In my sci-fi world, mankind has begun colonization of the large asteroid Ceres. There are several established towns on the surface, but most of the population live underground in icy/rocky caves. The major industry is mining and exporting water-ice. Ceres is undergoing a rapid transformation from primitive mining backwater into a trade and refueling hub. It's becoming a focus point for belt mining, and a major supplier of water-ice and precious metals as mankind starts to explore the rest of the solar system. There are a few orbital fuel depots and repair facilities now, and large trading ships come and go frequently. Many see a chance to make their fortune by going to Ceres for a few years to try to strike it rich.
My story follows a pilot, who does short surface to orbit flights. He's a delivery boy basically. He's poor, with little opportunities, stuck in a dead-end job, working long hours for crappy pay, and he's doing it in a leaky, worn-out ship held together with duct tape. I am really trying for a realistic feel to everything, with one concession for style: I love retro tech! I want the spaceship cockpits to be filled with switches and levers, analog dials, and gauges, and I want to avoid computers, holograms, and anything high tech as much as possible. The ship is cobbled together from spare parts and ingenuity. Higher tech equipment can and do exist in my world, but just not on-board my protagonists spaceship.
How can I explain the lack of more modern, convenient technology? I want to focus on astro-navigation, where my protagonist flies with the use of a sextant, stopwatch, observations, and maybe a primitive computer to do basic orbital mechanics calculations. It's all seat-of-the-pants flying experience. A GPS satellite system seems likely and economically possible to build around Ceres at this point, but how do I explain that my pilot doesn't have a GPS receiver on board, or a laptop or tablet computer capable of drawing 3d orbital paths even? I wish to keep the description of the pilot character to an absolute neutral minimum, so no weird religious beliefs. He's an average Joe in all ways.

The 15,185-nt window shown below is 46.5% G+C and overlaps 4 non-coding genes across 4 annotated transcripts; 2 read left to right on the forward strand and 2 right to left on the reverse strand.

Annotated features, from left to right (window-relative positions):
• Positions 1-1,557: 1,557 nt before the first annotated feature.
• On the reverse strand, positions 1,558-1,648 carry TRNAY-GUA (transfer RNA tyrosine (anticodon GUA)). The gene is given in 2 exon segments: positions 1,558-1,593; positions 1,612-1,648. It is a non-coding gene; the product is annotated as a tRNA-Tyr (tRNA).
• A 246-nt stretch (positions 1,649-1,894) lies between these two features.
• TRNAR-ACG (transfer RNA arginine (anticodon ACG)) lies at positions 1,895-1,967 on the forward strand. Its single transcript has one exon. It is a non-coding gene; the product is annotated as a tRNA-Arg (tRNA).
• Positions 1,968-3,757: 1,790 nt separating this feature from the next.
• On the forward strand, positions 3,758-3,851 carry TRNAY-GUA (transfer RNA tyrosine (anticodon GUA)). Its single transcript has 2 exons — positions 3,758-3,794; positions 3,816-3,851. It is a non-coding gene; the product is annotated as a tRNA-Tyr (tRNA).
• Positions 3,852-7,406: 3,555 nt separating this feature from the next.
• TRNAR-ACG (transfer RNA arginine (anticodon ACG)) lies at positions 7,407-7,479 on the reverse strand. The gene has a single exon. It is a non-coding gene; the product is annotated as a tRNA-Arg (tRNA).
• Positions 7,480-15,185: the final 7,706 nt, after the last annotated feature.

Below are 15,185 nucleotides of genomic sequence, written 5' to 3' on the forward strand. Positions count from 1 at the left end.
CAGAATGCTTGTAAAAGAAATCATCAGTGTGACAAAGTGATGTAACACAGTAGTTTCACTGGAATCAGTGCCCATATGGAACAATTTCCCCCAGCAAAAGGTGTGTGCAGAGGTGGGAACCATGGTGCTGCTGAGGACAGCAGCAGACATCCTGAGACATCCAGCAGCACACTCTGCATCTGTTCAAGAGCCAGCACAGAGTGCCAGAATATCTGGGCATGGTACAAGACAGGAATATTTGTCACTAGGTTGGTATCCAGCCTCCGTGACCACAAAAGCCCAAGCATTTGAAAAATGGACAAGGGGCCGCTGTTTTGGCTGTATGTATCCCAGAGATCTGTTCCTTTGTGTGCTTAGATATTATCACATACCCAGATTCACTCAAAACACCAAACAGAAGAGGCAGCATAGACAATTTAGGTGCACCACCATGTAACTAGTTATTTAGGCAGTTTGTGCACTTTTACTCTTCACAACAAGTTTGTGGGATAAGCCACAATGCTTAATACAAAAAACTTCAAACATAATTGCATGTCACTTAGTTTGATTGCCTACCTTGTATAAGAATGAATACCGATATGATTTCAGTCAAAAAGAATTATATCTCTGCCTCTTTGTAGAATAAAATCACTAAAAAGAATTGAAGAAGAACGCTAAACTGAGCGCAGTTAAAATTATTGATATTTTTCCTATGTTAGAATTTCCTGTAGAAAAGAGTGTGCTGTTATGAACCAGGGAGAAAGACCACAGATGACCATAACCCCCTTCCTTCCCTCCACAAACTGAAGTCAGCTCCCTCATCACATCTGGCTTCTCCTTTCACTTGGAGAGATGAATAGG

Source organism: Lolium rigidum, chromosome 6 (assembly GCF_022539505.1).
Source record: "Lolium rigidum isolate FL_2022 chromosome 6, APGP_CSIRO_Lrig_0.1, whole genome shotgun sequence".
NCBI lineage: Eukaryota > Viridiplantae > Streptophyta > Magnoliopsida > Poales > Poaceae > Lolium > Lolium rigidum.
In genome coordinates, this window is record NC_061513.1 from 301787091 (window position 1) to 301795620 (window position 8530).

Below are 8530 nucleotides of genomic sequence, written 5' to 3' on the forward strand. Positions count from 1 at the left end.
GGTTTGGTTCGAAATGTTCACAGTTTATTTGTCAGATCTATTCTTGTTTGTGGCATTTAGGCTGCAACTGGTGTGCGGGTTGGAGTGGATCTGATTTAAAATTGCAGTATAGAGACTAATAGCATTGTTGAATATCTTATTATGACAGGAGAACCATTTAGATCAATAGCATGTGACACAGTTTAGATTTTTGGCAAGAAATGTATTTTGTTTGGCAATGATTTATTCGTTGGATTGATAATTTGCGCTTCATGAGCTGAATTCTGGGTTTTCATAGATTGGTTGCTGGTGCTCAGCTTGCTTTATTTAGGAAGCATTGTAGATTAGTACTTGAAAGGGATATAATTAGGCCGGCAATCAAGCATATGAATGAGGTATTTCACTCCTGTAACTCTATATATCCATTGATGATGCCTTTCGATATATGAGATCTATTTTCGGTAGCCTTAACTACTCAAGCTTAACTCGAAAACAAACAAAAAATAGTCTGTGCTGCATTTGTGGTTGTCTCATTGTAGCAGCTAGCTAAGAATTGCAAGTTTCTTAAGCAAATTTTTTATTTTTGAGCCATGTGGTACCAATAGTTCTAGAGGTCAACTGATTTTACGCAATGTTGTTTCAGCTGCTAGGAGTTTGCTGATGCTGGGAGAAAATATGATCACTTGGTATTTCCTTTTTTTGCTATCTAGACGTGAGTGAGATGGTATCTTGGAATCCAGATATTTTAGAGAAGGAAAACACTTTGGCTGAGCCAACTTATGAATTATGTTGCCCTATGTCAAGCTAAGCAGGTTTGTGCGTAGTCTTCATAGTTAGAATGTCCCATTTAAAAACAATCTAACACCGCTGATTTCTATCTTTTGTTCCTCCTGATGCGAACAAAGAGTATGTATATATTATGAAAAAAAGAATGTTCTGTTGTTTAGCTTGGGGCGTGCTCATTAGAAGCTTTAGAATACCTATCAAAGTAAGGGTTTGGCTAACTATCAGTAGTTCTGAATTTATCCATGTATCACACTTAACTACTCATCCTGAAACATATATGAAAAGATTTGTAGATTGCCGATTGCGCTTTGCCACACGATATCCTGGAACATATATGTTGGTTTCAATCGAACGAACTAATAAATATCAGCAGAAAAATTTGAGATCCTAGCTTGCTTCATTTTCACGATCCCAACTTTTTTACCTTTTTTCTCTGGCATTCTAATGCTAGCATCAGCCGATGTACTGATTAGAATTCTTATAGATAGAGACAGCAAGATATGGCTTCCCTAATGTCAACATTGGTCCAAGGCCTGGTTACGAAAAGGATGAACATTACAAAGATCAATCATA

A good answer to this question will explain and support my stylistic decision to only have primitive mechanical instrumentation available on the protagonists spacecraft (think 1960s space tech level) in an otherwise future sci-fi scenario. Radio receivers are ok, as are radar and the kinds of instruments you'd find in a light aircraft cockpit, but I need a way to explain the absence of computers and screens. These things would likely be affordable even for the most humble of vehicles. So why are they not available here?